Given the fact that service sector confidence remains well above pre-pandemic levels, we have left this indicator at a green light for now.
Private Employment: Annual Change
Signal: Yellow light
August’s employment report showed that the economy added 235,000 jobs during the month, which was down from the upwardly revised 1,053,000 jobs that were added in July and well below economist estimates for 733,000 additional jobs. This disappointing result marks the fewest number of jobs added in a month since January; however, it also marks eight straight months with job growth.
The year-over-year rate of job growth fell from 5.3 percent in July to 4.3 percent in August. The slowdown in hiring during the month was concerning, as the total number of jobs across the economy is still down by more than 5.3 million compared with the pre-pandemic peak.
The rising health risks during the month were the major driver of the slowdown in hiring. This can be seen in the lack of new jobs for the leisure and hospitality sector, as well as the modest loss of jobs seen in the retail industry during the month. Given the slowdown in the pace of hiring during the month, we have left this indicator at a yellow light for now.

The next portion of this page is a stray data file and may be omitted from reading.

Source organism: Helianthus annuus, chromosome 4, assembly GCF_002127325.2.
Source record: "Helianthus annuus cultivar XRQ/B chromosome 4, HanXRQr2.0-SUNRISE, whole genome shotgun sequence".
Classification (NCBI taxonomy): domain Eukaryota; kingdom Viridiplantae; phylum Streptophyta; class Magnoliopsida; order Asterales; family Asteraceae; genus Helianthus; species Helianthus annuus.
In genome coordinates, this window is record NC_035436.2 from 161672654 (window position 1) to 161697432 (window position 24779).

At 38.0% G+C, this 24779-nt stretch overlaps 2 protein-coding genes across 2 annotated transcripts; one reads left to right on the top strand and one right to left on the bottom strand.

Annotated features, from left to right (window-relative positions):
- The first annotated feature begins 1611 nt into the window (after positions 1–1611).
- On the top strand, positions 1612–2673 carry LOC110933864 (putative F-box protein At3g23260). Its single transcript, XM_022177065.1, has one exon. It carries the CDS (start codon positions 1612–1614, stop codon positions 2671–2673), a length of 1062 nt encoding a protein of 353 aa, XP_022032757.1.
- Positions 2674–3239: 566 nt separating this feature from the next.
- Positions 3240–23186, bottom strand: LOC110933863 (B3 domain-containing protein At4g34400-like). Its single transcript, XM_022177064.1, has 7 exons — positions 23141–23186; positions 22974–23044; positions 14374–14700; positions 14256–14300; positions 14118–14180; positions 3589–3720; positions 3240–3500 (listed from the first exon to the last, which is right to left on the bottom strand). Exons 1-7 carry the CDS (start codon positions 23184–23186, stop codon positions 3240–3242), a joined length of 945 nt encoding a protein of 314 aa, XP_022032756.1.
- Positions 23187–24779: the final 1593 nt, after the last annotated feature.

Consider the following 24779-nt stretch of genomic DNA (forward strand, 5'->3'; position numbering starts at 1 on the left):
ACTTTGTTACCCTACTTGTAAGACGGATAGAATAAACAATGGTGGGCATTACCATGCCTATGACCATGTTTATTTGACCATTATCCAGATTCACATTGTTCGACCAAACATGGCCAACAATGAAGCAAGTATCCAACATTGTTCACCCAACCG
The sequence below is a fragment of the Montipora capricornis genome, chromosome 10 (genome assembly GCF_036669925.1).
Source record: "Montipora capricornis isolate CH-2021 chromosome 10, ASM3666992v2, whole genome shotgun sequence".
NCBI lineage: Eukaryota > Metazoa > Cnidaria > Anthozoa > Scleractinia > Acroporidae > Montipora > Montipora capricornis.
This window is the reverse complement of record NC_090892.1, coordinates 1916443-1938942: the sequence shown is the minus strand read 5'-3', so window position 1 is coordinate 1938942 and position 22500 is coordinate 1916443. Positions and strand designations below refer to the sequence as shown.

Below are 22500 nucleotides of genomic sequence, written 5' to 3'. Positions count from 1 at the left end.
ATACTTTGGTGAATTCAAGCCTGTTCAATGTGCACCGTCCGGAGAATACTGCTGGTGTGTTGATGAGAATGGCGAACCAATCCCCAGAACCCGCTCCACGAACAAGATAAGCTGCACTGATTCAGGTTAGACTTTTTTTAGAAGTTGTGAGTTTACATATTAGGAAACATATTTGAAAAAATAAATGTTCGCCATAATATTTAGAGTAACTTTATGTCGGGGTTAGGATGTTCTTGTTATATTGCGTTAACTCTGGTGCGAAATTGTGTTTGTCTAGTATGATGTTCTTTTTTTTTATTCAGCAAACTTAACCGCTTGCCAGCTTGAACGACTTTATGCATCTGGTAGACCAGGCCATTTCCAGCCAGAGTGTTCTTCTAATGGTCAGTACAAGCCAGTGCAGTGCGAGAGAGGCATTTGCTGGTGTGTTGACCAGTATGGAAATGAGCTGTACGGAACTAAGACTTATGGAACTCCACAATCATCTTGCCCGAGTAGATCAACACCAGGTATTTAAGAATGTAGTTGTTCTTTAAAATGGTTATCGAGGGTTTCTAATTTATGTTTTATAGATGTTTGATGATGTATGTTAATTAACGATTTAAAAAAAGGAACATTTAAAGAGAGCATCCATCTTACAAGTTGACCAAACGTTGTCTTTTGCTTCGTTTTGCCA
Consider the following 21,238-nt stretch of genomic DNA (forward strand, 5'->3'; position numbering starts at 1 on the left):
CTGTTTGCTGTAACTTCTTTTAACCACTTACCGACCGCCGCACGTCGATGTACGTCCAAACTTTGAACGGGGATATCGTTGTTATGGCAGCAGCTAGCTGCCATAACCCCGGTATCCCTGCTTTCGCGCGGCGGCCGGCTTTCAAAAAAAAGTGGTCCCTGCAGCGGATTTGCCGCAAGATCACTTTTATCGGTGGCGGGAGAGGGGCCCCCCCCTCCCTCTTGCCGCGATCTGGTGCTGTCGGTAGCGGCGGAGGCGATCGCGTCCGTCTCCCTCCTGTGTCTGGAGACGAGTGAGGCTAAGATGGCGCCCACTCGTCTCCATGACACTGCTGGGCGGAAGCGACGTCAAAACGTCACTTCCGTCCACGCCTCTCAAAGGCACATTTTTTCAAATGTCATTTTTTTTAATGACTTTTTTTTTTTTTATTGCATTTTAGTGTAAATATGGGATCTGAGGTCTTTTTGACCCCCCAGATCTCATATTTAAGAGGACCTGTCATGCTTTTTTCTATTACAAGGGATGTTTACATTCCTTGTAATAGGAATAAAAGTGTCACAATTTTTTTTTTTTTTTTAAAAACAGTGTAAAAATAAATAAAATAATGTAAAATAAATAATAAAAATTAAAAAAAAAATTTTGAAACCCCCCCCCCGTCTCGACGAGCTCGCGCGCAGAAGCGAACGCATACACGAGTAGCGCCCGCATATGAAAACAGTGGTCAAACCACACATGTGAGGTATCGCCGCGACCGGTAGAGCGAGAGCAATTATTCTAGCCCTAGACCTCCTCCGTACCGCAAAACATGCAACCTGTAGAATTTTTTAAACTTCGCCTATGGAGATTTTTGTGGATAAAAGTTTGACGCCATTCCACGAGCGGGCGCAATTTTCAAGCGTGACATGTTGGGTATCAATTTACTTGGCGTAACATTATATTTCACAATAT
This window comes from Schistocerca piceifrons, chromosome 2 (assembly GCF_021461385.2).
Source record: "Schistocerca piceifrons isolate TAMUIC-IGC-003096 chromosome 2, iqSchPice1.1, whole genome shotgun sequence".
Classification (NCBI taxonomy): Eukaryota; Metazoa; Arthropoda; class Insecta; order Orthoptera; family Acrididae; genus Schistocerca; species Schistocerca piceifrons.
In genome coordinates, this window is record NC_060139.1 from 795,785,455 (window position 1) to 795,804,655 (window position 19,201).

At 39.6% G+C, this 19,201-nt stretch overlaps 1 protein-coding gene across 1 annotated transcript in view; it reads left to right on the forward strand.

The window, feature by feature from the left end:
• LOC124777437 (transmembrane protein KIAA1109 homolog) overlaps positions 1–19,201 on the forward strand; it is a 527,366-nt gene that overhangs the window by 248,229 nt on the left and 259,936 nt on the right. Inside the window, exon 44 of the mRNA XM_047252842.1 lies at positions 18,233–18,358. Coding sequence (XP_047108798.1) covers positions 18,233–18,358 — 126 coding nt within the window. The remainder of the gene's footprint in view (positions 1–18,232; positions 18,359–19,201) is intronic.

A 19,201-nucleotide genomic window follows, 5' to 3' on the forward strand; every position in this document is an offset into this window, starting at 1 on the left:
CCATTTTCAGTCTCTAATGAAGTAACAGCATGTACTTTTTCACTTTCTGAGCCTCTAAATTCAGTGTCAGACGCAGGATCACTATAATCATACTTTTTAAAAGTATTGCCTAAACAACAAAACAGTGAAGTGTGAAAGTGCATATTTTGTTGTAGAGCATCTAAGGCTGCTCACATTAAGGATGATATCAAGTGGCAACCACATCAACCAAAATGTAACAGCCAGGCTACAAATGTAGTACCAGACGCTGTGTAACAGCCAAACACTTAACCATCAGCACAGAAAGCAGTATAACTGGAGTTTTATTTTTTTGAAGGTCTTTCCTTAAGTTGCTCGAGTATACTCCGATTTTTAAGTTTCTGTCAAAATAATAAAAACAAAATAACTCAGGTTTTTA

Yield Curve (10-Year Minus 3-Month Treasury Rates)
Signal: Green light
The yield curve steepened slightly during the month, breaking a four-month streak of flattening. This result was primarily due to rising long-term interest rates, as the 10-year Treasury yield increased from 1.24 percent at the end of July to 1.30 percent at the end of August. The three-month Treasury yield declined modestly from 0.06 percent at the end of July to 0.04 percent at the end of August. While short-term rates are expected to remain low until at least 2023, longer-term rates had previously recovered back to pre-pandemic levels before declining from April through July.
Given the fact that long-term yields remain above the 2020 lows and we saw a modest increase in long-term yields during the month, we have kept this signal at a green light for now.
Consumer Confidence: Annual Change
Signal: Green light